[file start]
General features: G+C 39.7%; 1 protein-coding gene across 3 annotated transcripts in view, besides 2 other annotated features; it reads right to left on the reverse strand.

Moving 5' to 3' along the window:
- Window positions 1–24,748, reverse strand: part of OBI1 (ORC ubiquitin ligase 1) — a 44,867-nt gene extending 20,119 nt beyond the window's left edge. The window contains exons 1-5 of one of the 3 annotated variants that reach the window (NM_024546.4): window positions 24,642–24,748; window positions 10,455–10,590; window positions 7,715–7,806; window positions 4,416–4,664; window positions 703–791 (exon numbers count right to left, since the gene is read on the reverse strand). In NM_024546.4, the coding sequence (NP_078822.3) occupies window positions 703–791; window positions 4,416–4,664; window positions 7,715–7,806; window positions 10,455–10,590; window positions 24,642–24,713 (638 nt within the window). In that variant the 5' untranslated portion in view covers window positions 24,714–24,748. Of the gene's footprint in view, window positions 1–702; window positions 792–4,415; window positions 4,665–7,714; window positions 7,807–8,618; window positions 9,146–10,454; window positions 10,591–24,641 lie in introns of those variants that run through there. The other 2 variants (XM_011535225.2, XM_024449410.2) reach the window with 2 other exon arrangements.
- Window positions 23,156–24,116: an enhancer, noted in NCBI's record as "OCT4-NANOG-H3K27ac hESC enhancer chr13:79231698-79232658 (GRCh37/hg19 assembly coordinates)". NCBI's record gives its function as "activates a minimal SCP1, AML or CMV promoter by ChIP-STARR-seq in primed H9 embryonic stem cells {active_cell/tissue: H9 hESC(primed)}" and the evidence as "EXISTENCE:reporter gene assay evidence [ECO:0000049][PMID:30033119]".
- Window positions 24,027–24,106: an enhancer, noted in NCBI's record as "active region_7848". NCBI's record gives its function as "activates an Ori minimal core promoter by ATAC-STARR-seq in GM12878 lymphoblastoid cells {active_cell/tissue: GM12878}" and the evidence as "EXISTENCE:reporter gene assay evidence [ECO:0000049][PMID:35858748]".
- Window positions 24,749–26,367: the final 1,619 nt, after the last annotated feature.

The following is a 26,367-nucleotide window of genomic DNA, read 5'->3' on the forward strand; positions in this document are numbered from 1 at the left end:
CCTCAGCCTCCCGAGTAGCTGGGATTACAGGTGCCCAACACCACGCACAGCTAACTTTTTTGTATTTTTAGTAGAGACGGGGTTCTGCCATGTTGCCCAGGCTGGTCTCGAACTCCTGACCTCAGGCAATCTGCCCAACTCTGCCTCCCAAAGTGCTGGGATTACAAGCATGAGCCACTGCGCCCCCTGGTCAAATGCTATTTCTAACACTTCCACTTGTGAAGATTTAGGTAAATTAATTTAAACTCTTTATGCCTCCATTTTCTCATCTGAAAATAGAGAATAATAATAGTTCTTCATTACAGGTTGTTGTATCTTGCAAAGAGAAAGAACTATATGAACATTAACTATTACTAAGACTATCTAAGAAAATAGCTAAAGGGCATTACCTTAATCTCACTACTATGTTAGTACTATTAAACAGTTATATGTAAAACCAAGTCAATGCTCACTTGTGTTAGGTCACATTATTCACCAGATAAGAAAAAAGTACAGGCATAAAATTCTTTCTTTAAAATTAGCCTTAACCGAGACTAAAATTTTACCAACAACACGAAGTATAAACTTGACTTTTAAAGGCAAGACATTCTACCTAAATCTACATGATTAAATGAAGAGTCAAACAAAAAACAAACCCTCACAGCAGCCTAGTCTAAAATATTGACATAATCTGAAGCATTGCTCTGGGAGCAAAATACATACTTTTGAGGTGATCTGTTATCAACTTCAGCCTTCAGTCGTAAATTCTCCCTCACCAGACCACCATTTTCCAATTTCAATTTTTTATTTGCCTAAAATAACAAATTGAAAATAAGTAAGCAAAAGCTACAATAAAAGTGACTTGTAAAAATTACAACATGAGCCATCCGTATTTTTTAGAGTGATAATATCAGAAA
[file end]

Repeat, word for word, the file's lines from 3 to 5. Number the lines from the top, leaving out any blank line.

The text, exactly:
- Window positions 1–24,748, reverse strand: part of OBI1 (ORC ubiquitin ligase 1) — a 44,867-nt gene extending 20,119 nt beyond the window's left edge. The window contains exons 1-5 of one of the 3 annotated variants that reach the window (NM_024546.4): window positions 24,642–24,748; window positions 10,455–10,590; window positions 7,715–7,806; window positions 4,416–4,664; window positions 703–791 (exon numbers count right to left, since the gene is read on the reverse strand). In NM_024546.4, the coding sequence (NP_078822.3) occupies window positions 703–791; window positions 4,416–4,664; window positions 7,715–7,806; window positions 10,455–10,590; window positions 24,642–24,713 (638 nt within the window). In that variant the 5' untranslated portion in view covers window positions 24,714–24,748. Of the gene's footprint in view, window positions 1–702; window positions 792–4,415; window positions 4,665–7,714; window positions 7,807–8,618; window positions 9,146–10,454; window positions 10,591–24,641 lie in introns of those variants that run through there. The other 2 variants (XM_011535225.2, XM_024449410.2) reach the window with 2 other exon arrangements.
- Window positions 23,156–24,116: an enhancer, noted in NCBI's record as "OCT4-NANOG-H3K27ac hESC enhancer chr13:79231698-79232658 (GRCh37/hg19 assembly coordinates)". NCBI's record gives its function as "activates a minimal SCP1, AML or CMV promoter by ChIP-STARR-seq in primed H9 embryonic stem cells {active_cell/tissue: H9 hESC(primed)}" and the evidence as "EXISTENCE:reporter gene assay evidence [ECO:0000049][PMID:30033119]".
- Window positions 24,027–24,106: an enhancer, noted in NCBI's record as "active region_7848". NCBI's record gives its function as "activates an Ori minimal core promoter by ATAC-STARR-seq in GM12878 lymphoblastoid cells {active_cell/tissue: GM12878}" and the evidence as "EXISTENCE:reporter gene assay evidence [ECO:0000049][PMID:35858748]".